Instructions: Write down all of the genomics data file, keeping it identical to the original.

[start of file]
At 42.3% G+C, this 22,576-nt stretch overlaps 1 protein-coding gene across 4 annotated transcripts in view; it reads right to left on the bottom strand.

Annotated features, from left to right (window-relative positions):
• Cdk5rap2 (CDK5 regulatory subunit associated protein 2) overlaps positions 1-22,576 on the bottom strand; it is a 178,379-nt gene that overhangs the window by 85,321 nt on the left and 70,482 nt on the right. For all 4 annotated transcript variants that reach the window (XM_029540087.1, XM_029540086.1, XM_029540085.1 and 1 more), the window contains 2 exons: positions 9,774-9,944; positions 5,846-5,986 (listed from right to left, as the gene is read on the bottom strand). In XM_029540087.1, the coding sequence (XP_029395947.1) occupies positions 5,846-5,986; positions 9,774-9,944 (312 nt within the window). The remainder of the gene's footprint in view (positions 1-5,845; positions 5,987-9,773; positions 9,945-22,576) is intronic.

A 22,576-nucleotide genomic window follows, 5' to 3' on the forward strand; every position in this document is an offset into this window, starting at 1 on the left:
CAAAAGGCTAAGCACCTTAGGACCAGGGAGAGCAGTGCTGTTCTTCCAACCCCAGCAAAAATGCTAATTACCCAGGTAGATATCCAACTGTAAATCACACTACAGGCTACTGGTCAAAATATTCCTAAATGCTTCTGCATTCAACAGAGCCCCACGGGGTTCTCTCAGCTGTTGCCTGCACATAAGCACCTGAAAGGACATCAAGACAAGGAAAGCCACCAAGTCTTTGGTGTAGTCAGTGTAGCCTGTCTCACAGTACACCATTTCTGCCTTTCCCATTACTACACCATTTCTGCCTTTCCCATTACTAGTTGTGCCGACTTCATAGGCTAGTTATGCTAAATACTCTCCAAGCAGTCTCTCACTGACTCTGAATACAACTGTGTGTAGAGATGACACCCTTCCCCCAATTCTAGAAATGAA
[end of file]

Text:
At 42.3% G+C, this 22,576-nt stretch overlaps 1 protein-coding gene across 4 annotated transcripts in view; it reads right to left on the bottom strand.

Annotated features, from left to right (window-relative positions):
• Cdk5rap2 (CDK5 regulatory subunit associated protein 2) overlaps positions 1-22,576 on the bottom strand; it is a 178,379-nt gene that overhangs the window by 85,321 nt on the left and 70,482 nt on the right. For all 4 annotated transcript variants that reach the window (XM_029540087.1, XM_029540086.1, XM_029540085.1 and 1 more), the window contains 2 exons: positions 9,774-9,944; positions 5,846-5,986 (listed from right to left, as the gene is read on the bottom strand). In XM_029540087.1, the coding sequence (XP_029395947.1) occupies positions 5,846-5,986; positions 9,774-9,944 (312 nt within the window). The remainder of the gene's footprint in view (positions 1-5,845; positions 5,987-9,773; positions 9,945-22,576) is intronic.

A 22,576-nucleotide genomic window follows, 5' to 3' on the forward strand; every position in this document is an offset into this window, starting at 1 on the left:
CAAAAGGCTAAGCACCTTAGGACCAGGGAGAGCAGTGCTGTTCTTCCAACCCCAGCAAAAATGCTAATTACCCAGGTAGATATCCAACTGTAAATCACACTACAGGCTACTGGTCAAAATATTCCTAAATGCTTCTGCATTCAACAGAGCCCCACGGGGTTCTCTCAGCTGTTGCCTGCACATAAGCACCTGAAAGGACATCAAGACAAGGAAAGCCACCAAGTCTTTGGTGTAGTCAGTGTAGCCTGTCTCACAGTACACCATTTCTGCCTTTCCCATTACTACACCATTTCTGCCTTTCCCATTACTAGTTGTGCCGACTTCATAGGCTAGTTATGCTAAATACTCTCCAAGCAGTCTCTCACTGACTCTGAATACAACTGTGTGTAGAGATGACACCCTTCCCCCAATTCTAGAAATGAA